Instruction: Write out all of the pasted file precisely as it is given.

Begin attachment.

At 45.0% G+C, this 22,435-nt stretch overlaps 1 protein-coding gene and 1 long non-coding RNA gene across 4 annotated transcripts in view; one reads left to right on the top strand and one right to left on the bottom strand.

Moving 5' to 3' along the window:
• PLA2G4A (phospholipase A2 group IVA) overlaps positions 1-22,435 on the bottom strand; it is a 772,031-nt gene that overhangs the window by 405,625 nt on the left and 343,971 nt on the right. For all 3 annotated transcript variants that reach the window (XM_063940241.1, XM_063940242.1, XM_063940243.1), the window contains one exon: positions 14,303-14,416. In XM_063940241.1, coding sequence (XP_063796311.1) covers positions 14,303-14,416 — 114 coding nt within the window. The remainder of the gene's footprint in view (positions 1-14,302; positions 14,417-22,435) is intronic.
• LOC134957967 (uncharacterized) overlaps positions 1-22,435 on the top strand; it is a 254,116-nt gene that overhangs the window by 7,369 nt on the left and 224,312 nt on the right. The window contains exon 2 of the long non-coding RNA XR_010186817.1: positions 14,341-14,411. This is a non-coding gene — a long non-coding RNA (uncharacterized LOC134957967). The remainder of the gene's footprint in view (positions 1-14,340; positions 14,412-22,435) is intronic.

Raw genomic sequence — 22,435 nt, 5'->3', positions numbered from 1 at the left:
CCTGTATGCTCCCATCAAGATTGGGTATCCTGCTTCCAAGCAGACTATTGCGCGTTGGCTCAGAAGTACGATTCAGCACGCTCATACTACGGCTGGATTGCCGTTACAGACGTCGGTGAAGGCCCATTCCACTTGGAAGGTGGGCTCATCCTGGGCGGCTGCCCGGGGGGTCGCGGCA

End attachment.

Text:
At 45.0% G+C, this 22,435-nt stretch overlaps 1 protein-coding gene and 1 long non-coding RNA gene across 4 annotated transcripts in view; one reads left to right on the top strand and one right to left on the bottom strand.

Moving 5' to 3' along the window:
• PLA2G4A (phospholipase A2 group IVA) overlaps positions 1-22,435 on the bottom strand; it is a 772,031-nt gene that overhangs the window by 405,625 nt on the left and 343,971 nt on the right. For all 3 annotated transcript variants that reach the window (XM_063940241.1, XM_063940242.1, XM_063940243.1), the window contains one exon: positions 14,303-14,416. In XM_063940241.1, coding sequence (XP_063796311.1) covers positions 14,303-14,416 — 114 coding nt within the window. The remainder of the gene's footprint in view (positions 1-14,302; positions 14,417-22,435) is intronic.
• LOC134957967 (uncharacterized) overlaps positions 1-22,435 on the top strand; it is a 254,116-nt gene that overhangs the window by 7,369 nt on the left and 224,312 nt on the right. The window contains exon 2 of the long non-coding RNA XR_010186817.1: positions 14,341-14,411. This is a non-coding gene — a long non-coding RNA (uncharacterized LOC134957967). The remainder of the gene's footprint in view (positions 1-14,340; positions 14,412-22,435) is intronic.

Raw genomic sequence — 22,435 nt, 5'->3', positions numbered from 1 at the left:
CCTGTATGCTCCCATCAAGATTGGGTATCCTGCTTCCAAGCAGACTATTGCGCGTTGGCTCAGAAGTACGATTCAGCACGCTCATACTACGGCTGGATTGCCGTTACAGACGTCGGTGAAGGCCCATTCCACTTGGAAGGTGGGCTCATCCTGGGCGGCTGCCCGGGGGGTCGCGGCA